The Despotate of Epiros 1267-1479: A Contribution to the History of Greece in the Middle Ages

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Cambridge University Press, 1984 - History - 297 pages
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The district of Epiros in north-western Greece became an independent province following the Fourth Crusade and the dismemberment of the Byzantine Empire by the Latins in 1204. It retained its independence despite the recovery of Constantinople by the Greeks in 1261. Each of its rulers acquired the Byzantine titles of Despot, from which the term Despotate was coined to describe their territory. They preserved their autonomy partly by seeking support from their foreign neighbours in Italy. The fortunes of Epiros were thus affected by the expansionist plans of the Angevin kings of Naples and the commercial interests of Venice. Until 1318 it was governed by direct descendants of its Byzantine founder. Thereafter it was taken over first by the Italian family of Orsini, then conquered by the Serbians, infiltrated by the Albanians, and appropriated by an Italian adventurer, Carlo Tocco. Like the rest of Byzantium and eastern Europe it was ultimately absorbed into the Ottoman Empire in the fifteenth century. The Despotate of Epiros illuminates part of Byzantine history and of the history of Greece in the Middle Ages.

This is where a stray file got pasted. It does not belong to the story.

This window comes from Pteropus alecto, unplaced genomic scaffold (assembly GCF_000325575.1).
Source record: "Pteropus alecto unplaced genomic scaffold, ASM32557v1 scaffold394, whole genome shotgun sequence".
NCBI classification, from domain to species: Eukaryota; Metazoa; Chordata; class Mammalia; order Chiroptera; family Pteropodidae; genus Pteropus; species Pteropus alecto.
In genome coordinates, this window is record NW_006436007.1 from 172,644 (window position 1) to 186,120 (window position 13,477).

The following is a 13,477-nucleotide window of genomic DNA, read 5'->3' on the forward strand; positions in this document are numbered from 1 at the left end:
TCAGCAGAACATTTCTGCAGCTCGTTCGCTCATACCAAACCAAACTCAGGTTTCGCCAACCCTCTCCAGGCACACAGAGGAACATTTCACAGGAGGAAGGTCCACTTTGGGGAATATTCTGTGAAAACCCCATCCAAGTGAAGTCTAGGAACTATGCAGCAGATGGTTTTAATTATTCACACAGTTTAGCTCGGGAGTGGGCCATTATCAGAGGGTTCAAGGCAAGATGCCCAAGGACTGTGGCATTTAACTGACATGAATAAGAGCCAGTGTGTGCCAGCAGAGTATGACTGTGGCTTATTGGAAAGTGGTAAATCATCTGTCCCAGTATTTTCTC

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User Review  - DinadansFriend - LibraryThing

A useful book on a successor state to the thirteenth Century Collapse of the Byzantine Empire. For a hundred years this former province was a possible rival for Balkan dominance with whatever power ... Read full review


The restored Despotate 126785
Epiros between Italy and Byzantium12851306
French Byzantines and Venetians in Epiros12941318
the Orsini family131837
The Byzantine restoration133748
The Serbian occupation134859
The Serbian Despotate of Ioannina and the Albanian
Esau Buondelmonti and Carlo
The reunited Despotate141129
The Turkish conquest and the end of the Despotate
The administration and the economy
The church and cultural life

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